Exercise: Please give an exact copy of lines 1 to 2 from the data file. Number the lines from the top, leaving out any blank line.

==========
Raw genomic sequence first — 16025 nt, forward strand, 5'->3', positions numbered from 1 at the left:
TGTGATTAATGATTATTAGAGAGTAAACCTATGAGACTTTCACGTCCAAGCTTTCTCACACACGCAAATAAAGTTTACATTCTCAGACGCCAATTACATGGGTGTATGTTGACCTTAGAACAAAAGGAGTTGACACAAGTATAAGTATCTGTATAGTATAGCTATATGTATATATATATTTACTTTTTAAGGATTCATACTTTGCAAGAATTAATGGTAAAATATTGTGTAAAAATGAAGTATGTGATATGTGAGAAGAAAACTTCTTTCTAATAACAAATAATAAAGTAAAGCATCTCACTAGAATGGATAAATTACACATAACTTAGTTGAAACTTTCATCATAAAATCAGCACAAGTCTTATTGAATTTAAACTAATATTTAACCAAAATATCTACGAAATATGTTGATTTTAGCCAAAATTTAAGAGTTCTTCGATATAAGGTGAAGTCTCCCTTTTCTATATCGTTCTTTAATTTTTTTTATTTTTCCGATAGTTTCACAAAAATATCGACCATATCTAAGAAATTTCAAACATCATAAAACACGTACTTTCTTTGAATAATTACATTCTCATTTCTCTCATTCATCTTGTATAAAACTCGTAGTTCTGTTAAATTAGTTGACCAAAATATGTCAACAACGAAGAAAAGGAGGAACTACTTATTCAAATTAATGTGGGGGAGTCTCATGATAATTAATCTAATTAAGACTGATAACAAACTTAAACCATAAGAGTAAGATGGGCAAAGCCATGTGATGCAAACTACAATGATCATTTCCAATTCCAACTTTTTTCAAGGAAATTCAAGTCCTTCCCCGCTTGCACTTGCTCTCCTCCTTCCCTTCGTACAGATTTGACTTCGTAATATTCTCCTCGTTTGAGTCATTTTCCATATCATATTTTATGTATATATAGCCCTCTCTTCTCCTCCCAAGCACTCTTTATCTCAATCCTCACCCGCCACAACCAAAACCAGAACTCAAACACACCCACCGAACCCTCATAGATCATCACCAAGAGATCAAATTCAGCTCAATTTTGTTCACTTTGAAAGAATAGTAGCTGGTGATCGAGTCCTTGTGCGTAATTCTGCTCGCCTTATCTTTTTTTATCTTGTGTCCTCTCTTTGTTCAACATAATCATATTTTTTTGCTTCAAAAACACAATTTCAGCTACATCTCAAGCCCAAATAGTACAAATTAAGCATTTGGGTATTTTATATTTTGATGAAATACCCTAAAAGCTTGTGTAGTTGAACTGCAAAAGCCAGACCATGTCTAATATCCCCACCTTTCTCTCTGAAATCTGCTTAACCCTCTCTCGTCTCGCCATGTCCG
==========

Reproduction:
Raw genomic sequence first — 16025 nt, forward strand, 5'->3', positions numbered from 1 at the left:
TGTGATTAATGATTATTAGAGAGTAAACCTATGAGACTTTCACGTCCAAGCTTTCTCACACACGCAAATAAAGTTTACATTCTCAGACGCCAATTACATGGGTGTATGTTGACCTTAGAACAAAAGGAGTTGACACAAGTATAAGTATCTGTATAGTATAGCTATATGTATATATATATTTACTTTTTAAGGATTCATACTTTGCAAGAATTAATGGTAAAATATTGTGTAAAAATGAAGTATGTGATATGTGAGAAGAAAACTTCTTTCTAATAACAAATAATAAAGTAAAGCATCTCACTAGAATGGATAAATTACACATAACTTAGTTGAAACTTTCATCATAAAATCAGCACAAGTCTTATTGAATTTAAACTAATATTTAACCAAAATATCTACGAAATATGTTGATTTTAGCCAAAATTTAAGAGTTCTTCGATATAAGGTGAAGTCTCCCTTTTCTATATCGTTCTTTAATTTTTTTTATTTTTCCGATAGTTTCACAAAAATATCGACCATATCTAAGAAATTTCAAACATCATAAAACACGTACTTTCTTTGAATAATTACATTCTCATTTCTCTCATTCATCTTGTATAAAACTCGTAGTTCTGTTAAATTAGTTGACCAAAATATGTCAACAACGAAGAAAAGGAGGAACTACTTATTCAAATTAATGTGGGGGAGTCTCATGATAATTAATCTAATTAAGACTGATAACAAACTTAAACCATAAGAGTAAGATGGGCAAAGCCATGTGATGCAAACTACAATGATCATTTCCAATTCCAACTTTTTTCAAGGAAATTCAAGTCCTTCCCCGCTTGCACTTGCTCTCCTCCTTCCCTTCGTACAGATTTGACTTCGTAATATTCTCCTCGTTTGAGTCATTTTCCATATCATATTTTATGTATATATAGCCCTCTCTTCTCCTCCCAAGCACTCTTTATCTCAATCCTCACCCGCCACAACCAAAACCAGAACTCAAACACACCCACCGAACCCTCATAGATCATCACCAAGAGATCAAATTCAGCTCAATTTTGTTCACTTTGAAAGAATAGTAGCTGGTGATCGAGTCCTTGTGCGTAATTCTGCTCGCCTTATCTTTTTTTATCTTGTGTCCTCTCTTTGTTCAACATAATCATATTTTTTTGCTTCAAAAACACAATTTCAGCTACATCTCAAGCCCAAATAGTACAAATTAAGCATTTGGGTATTTTATATTTTGATGAAATACCCTAAAAGCTTGTGTAGTTGAACTGCAAAAGCCAGACCATGTCTAATATCCCCACCTTTCTCTCTGAAATCTGCTTAACCCTCTCTCGTCTCGCCATGTCCG